Wednesday, August 8, 2012

Bitter Heart

Judging solely by the bookstore or library shelf real estate her books occupy, I’d venture to say that Joyce Carol Oates is the thinking woman’s Danielle Steel. The seemingly inhuman amount of books she produces makes it nearly impossible for someone like me, a casual reader of hers, to do more than just scratch the surface of her body of work. I’ve enjoyed the past few books of hers that I’ve read, but found that the latest one I picked up, Because it is Bitter, and Because it is My Heart, wasn't quite my favorite.

The premise of the novel is intriguing. Growing up in the midst of the racial tensions of a small town in the 1950’s, Iris Courtney is the daughter of an alcoholic mother and a gambler father. Continually moving to increasingly dismal apartments and new schools, Iris tries to fit in with her peers, but only marginally succeeds. Outwardly she adheres to the prejudices common among the other white students, her teachers, and her parents, but inwardly she doesn’t embrace their feelings. Iris begins to undertake small acts of rebellion, such as sneaking out to questionable parts of town late at night. It’s during one of these trips that she’s attacked by a white teenage boy, a member of one of the more troublesome families in town. Jinx Fairchild, a black teen with a promising academic and athletic career, intervenes in her defense and ends up killing the attacker. As the only witnesses, Iris and Jinx implicitly agree to keep quiet about the incident. The novel goes on to show the ways in which their secret haunts them as they move through their lives.

The novel is, of course, well written and, like many of Joyce Carol Oates’s novels, takes an interesting look at complex and potentially controversial subject matter. It fell short of my expectations, though, particularly in the latter half. After spending the first half of the book waiting to get to the climactic event of the attack, I thought that its aftershocks were handled with almost too much subtlety. Both Iris and Jinx go on to lead lives that are accepted paths for them: Iris goes on to college and becomes engaged while Jinx leaves his basketball career behind to start a family. There are incidents in both of their lives that appear as anomalies in their seemingly normal outward existences. It’s assumed that their behavior in these instances is motivated by the darker inner feelings they struggle with that stem from the secret of the murder, but the connection wasn’t always very apparent. It was the kind of book where vaguely explained character behavior left me thinking, “Okay, this must mean something”, but not finding as strong a meaning as I would have liked.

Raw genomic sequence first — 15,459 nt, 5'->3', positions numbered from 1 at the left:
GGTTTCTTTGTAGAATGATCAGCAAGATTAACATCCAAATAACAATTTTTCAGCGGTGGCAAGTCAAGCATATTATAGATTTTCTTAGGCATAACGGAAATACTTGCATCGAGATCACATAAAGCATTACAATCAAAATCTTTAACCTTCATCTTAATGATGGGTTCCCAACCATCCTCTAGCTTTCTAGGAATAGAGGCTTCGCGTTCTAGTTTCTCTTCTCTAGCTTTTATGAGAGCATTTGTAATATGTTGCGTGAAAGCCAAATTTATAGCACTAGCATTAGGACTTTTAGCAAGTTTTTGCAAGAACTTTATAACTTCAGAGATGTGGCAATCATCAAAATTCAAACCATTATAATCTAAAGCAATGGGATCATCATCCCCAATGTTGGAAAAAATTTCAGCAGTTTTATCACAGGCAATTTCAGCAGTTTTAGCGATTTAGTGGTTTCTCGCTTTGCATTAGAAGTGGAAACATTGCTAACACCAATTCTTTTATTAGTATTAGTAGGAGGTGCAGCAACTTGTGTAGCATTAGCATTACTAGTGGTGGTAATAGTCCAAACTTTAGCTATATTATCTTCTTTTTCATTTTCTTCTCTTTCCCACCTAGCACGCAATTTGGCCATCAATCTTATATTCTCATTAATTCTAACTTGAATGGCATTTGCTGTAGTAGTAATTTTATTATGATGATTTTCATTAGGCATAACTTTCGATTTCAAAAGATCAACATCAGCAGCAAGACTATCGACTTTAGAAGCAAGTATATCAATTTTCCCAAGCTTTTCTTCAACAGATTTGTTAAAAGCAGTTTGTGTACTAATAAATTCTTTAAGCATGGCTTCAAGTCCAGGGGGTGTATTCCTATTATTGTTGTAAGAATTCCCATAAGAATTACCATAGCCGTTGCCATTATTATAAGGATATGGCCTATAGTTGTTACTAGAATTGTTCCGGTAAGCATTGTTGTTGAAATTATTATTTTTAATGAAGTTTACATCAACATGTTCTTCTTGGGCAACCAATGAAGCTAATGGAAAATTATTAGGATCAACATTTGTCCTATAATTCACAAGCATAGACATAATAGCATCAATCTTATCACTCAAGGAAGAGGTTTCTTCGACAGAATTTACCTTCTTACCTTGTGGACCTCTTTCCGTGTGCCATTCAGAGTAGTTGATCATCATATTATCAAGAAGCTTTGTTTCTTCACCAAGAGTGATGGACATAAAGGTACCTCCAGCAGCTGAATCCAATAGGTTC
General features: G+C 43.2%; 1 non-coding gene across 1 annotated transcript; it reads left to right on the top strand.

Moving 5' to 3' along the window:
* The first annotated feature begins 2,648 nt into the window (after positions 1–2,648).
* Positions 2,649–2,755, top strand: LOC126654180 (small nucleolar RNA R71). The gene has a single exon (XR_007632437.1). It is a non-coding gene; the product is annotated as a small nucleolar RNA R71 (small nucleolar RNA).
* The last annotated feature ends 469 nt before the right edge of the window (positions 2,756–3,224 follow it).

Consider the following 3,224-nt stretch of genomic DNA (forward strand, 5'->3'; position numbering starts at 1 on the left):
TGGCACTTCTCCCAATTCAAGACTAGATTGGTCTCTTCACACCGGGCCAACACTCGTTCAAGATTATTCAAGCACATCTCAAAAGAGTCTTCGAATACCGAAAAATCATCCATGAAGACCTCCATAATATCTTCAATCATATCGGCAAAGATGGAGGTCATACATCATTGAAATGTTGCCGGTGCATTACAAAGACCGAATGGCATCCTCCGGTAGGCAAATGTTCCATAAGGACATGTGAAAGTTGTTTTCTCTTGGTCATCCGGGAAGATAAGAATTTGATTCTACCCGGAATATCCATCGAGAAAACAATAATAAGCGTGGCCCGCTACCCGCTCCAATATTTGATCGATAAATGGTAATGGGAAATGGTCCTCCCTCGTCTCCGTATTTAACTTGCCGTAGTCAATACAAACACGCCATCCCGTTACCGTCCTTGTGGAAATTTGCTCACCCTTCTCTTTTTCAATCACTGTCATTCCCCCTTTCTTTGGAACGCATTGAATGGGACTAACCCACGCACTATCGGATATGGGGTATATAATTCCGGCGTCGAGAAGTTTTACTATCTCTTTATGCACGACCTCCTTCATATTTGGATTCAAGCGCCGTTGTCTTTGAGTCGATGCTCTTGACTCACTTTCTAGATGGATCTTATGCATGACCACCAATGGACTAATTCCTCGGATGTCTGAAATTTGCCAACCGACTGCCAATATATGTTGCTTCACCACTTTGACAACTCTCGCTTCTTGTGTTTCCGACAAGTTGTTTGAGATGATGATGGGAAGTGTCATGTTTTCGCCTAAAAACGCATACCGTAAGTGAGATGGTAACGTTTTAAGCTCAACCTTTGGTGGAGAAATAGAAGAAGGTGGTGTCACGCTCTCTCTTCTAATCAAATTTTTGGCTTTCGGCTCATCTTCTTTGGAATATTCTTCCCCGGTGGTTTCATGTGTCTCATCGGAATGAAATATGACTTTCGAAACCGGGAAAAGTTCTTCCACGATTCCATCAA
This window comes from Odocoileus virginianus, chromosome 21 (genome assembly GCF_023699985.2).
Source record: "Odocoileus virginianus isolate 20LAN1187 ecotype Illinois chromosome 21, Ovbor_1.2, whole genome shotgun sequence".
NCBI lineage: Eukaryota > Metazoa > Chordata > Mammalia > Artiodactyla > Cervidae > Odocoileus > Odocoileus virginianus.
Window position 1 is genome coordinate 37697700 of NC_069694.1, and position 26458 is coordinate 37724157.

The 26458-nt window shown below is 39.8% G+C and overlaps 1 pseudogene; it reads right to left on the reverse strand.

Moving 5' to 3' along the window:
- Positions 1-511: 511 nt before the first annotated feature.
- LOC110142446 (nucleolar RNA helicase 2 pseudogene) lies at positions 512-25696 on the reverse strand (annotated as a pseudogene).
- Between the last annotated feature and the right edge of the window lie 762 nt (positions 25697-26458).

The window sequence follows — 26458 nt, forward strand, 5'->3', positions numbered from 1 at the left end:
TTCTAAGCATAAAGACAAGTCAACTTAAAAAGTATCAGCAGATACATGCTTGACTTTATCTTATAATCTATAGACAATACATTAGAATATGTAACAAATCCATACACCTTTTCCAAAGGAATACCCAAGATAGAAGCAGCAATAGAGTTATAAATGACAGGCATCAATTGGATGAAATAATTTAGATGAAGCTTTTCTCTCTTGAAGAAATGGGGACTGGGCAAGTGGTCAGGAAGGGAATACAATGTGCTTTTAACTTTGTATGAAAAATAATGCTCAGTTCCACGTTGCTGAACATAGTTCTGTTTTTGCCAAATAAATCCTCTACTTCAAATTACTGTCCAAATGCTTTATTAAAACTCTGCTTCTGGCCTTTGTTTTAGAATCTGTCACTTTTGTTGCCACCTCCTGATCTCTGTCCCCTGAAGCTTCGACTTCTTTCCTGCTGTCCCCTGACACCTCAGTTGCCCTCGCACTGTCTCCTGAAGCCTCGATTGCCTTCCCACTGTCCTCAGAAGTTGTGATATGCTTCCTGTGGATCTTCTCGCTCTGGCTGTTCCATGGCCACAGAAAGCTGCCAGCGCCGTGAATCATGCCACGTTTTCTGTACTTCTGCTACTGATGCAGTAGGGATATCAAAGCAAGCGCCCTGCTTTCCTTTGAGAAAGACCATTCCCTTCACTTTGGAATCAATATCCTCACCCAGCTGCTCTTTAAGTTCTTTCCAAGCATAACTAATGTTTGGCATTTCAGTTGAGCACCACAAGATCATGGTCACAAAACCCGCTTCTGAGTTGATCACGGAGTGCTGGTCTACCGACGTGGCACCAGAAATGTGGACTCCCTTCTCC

If you’re in the mood to read something by Joyce Carol Oates, this might not be my top recommendation. Now that I’ve narrowed that down, you only have about ninety-nine other novels of hers to choose from.


  1. She is prolific, isn't she? I have a co-worker who loves Ms. Oates and he pushes her books on me all the time. I just don't care for her writing, though. There is something too aggressive about her characters that drives me away.

    1. That's a great way of putting it. Her characters are generally quite aggressive. I think my tolerance for that depends a lot on my mood at the time of reading.



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